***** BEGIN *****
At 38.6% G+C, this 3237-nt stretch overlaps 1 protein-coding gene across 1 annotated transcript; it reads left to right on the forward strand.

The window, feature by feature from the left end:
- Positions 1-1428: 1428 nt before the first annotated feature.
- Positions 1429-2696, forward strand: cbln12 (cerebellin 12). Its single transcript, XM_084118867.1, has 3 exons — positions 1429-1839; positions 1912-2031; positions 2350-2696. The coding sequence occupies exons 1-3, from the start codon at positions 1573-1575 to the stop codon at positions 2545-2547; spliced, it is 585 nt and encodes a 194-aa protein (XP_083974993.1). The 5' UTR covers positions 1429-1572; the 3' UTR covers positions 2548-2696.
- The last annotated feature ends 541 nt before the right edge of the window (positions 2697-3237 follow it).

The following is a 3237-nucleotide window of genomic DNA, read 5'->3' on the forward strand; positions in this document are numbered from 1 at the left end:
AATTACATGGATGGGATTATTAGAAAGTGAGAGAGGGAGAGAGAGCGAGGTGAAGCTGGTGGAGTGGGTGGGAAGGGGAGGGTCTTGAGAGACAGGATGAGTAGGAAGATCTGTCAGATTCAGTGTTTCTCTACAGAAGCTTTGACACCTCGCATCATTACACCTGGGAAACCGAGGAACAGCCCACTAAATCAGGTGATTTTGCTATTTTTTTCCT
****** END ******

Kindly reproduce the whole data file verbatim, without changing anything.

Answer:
At 38.6% G+C, this 3237-nt stretch overlaps 1 protein-coding gene across 1 annotated transcript; it reads left to right on the forward strand.

The window, feature by feature from the left end:
- Positions 1-1428: 1428 nt before the first annotated feature.
- Positions 1429-2696, forward strand: cbln12 (cerebellin 12). Its single transcript, XM_084118867.1, has 3 exons — positions 1429-1839; positions 1912-2031; positions 2350-2696. The coding sequence occupies exons 1-3, from the start codon at positions 1573-1575 to the stop codon at positions 2545-2547; spliced, it is 585 nt and encodes a 194-aa protein (XP_083974993.1). The 5' UTR covers positions 1429-1572; the 3' UTR covers positions 2548-2696.
- The last annotated feature ends 541 nt before the right edge of the window (positions 2697-3237 follow it).

The following is a 3237-nucleotide window of genomic DNA, read 5'->3' on the forward strand; positions in this document are numbered from 1 at the left end:
AATTACATGGATGGGATTATTAGAAAGTGAGAGAGGGAGAGAGAGCGAGGTGAAGCTGGTGGAGTGGGTGGGAAGGGGAGGGTCTTGAGAGACAGGATGAGTAGGAAGATCTGTCAGATTCAGTGTTTCTCTACAGAAGCTTTGACACCTCGCATCATTACACCTGGGAAACCGAGGAACAGCCCACTAAATCAGGTGATTTTGCTATTTTTTTCCT